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Senator Elizabeth Warren Inspires Young Voters in Tilton Hall

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Senator Elizabeth Warren Inspires Young Voters in Tilton Hall

Image courtesy of Gari de Ramos

Image courtesy of Gari de Ramos

Image courtesy of Gari de Ramos

Image courtesy of Gari de Ramos

Gari de Ramos, Contributing Writer

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“Nobody can afford to sit this election out,” said Worcester’s Congressman Jim McGovern on Thursday, Oct. 25 in Clark’s very own Tilton Hall. Speaking at Senator Elizabeth Warren’s Worcester Early Vote Rally, Congressman McGovern’s speech was a rallying cry to get out the vote for the midterms come November 6.  

Combatting the news of voter suppression spurring around the country, the Worcester Early Vote Rally focused on getting voters to the polls in Massachusetts, which has an early voting period from October 22 to November 2.  

The theme of the event was persistence, something Massachusetts voters cannot take for granted in a reliably Democratic state. In order to get voters excited, the event had several prominent speakers lined up, including Senator Harriette Chandler, former Clarkie David LeBouef running for State Representative, Congressman Jim McGovern, the Democratic nominee for Massachusetts governor Jay Gonzalez, and Senator Elizabeth Warren.  

Opening the rally, Senator Chandler spoke about the need not only for a blue wave, but also a tidal wave. It is not enough to get Democrats to take back control of the federal House of Representatives. As would all speakers proceeding her, Senator Chandler – who is herself a Democrat seeking reelection – expressed her support for Democrats up and down the ballot in Massachusetts.  

One of these Democrats is former Clark David Lebouef, who is running for the 17th Worcester Districts’ State Representative. LeBouef sees the local fight in Massachusetts as a “microcosm” of what’s going on at the national level. Not only is he fighting to defend issues such as women’s health care and equal opportunity, but he is also making his campaign about “what’s right and what’s wrong.”  

Echoing LeBouef’s sentiment, Congressman McGovern called on voters to “reclaim decency in our politics.” Critical of President Trump and the comfort he brings to white supremacists, McGovern is seeking reelection with the hope of returning integrity and civility to our government.  

In line with fellow Democrats’ appeal to dignity, Jay Gonzalez, the Democrats’ nominee for Massachusetts’ governor, asked for voters to “aim high” since “now is not the time to be lowering our expectations.” Gonzalez expressed his goals to fight big money, make education affordable, fix public transit, combat climate change, and introduce a single-payer health care system.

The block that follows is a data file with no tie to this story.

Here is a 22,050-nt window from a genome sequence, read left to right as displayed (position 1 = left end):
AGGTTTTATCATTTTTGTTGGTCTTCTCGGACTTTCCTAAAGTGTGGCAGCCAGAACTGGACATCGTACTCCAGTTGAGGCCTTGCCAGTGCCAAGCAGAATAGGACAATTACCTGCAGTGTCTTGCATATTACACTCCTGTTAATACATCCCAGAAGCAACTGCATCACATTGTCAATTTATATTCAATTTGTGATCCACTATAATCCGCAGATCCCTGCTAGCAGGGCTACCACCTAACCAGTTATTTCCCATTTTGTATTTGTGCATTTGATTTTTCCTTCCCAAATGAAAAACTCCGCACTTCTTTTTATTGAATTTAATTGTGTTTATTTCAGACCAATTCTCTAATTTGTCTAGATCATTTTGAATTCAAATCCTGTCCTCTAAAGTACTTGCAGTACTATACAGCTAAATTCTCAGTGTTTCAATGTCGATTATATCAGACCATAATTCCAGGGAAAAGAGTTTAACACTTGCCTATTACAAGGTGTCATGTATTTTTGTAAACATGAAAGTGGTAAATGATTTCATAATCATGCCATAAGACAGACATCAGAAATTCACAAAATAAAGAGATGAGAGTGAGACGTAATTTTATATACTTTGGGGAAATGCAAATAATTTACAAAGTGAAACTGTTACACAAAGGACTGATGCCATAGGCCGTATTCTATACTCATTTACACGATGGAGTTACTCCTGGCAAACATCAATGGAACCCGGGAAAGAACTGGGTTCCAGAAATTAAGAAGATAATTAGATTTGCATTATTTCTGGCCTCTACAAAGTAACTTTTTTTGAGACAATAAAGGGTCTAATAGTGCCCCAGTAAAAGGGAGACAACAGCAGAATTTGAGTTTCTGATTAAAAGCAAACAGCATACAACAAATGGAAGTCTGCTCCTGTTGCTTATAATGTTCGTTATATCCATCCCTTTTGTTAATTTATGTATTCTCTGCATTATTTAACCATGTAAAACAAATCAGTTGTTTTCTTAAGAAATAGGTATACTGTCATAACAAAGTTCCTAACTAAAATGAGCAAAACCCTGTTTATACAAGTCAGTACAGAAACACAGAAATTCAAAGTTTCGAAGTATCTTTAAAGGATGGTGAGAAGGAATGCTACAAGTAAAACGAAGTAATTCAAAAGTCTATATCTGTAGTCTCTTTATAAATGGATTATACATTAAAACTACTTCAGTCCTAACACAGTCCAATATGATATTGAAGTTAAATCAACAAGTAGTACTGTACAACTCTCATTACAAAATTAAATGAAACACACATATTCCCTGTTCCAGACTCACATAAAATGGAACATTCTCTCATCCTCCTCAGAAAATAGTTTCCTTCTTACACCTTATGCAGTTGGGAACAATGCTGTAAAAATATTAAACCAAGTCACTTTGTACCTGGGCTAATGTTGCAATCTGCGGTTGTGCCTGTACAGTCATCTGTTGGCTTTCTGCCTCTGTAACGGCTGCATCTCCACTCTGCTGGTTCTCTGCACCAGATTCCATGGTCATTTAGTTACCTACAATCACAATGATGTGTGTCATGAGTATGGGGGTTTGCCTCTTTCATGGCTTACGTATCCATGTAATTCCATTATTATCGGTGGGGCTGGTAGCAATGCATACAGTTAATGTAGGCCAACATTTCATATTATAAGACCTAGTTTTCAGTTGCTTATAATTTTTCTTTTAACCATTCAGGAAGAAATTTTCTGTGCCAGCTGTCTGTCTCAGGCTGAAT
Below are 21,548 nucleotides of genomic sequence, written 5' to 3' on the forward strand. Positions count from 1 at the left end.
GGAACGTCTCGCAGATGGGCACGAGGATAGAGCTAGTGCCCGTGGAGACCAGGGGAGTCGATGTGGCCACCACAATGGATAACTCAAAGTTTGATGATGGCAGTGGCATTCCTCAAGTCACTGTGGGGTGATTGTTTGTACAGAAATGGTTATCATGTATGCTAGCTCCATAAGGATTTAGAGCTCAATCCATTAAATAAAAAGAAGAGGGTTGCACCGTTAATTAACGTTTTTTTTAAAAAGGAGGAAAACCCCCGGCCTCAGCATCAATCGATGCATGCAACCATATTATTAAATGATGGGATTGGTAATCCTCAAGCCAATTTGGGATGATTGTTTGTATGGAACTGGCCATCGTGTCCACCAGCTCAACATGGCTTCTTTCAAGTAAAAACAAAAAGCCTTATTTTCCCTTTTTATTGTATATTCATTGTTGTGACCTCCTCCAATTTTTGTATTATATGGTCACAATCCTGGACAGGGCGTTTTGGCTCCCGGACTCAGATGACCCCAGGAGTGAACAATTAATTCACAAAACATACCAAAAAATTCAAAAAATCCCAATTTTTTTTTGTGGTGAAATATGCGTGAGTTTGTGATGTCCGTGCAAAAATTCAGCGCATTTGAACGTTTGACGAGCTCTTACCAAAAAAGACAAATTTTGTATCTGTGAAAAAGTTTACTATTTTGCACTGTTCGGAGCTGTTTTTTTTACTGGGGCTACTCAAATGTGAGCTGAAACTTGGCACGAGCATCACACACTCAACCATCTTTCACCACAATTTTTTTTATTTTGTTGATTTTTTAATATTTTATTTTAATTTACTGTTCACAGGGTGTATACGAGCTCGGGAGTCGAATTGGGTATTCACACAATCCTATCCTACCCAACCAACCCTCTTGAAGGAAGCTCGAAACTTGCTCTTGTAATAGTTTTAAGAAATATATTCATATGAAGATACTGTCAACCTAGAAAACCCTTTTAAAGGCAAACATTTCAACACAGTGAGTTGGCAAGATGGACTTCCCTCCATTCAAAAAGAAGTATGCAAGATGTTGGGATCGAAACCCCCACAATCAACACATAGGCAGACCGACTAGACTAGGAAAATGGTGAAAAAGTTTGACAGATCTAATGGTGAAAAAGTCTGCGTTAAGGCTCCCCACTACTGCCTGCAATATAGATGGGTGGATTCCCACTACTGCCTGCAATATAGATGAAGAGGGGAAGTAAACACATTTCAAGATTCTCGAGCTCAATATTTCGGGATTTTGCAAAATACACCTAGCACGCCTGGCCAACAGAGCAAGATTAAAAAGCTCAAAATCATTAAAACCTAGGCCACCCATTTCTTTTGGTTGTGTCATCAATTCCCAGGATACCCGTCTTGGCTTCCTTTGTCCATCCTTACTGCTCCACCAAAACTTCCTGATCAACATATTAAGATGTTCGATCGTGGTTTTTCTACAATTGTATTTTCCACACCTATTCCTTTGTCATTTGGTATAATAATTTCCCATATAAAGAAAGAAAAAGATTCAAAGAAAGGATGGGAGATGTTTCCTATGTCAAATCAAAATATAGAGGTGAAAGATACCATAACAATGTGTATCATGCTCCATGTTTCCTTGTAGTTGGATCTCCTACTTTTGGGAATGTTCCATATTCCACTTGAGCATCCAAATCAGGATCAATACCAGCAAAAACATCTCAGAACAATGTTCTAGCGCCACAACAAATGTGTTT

Unlike the previous speakers, Gonzalez had a lot of convincing to do. Polling aggregator FiveThirtyEight projects Gonzalez has a less than one percent chance of winning the Governor’s seat. He still, however, came with jokes and hope. “I know I’m the little guy in this election,” said Gonzalez, who requires a stand to be able to speak at the podium, “literally.” Keeping in line with the theme of the event – persistence – Gonzalez expressed his desire to represent Massachusetts and “lead from the head, but fight from the heart.”

Once Gonzalez had exited the stage, it was time for the main speaker. Almost everyone in the audience whipped out their phones and turned to the back of the room in anticipation for Elizabeth Warren – one of the nation’s leading Democrats in the fight against the Trump administration. Her speech was not unlike other campaign speeches. She recalled her roots as a working woman and her belief in a country that “produces opportunity not just for those at the top, but for all.”  

Senator Warren encouraged everyone to hop on the buses organized by the event to drive to the polls and vote early. Not only did she remind everyone to vote, but she also pushed for people to be part of the effort to get out the vote. Such a sentiment could be seen with Worcester’s Socialist Alternative lobbying outside the event encouraging voters to vote yes on the first and third ballot questions, respectively regarding patient limits for nurses and transgender rights.  

“We are in this fight together,” Senator Warren said, “and nevertheless, we will persist.”

Election day is Tuesday, November 6. Registered voters in Worcester may vote in various locations, including St. Peter’s Catholic Church on 929 Main Street. Click here to find a voter guide based on your voting location.


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Senator Elizabeth Warren Inspires Young Voters in Tilton Hall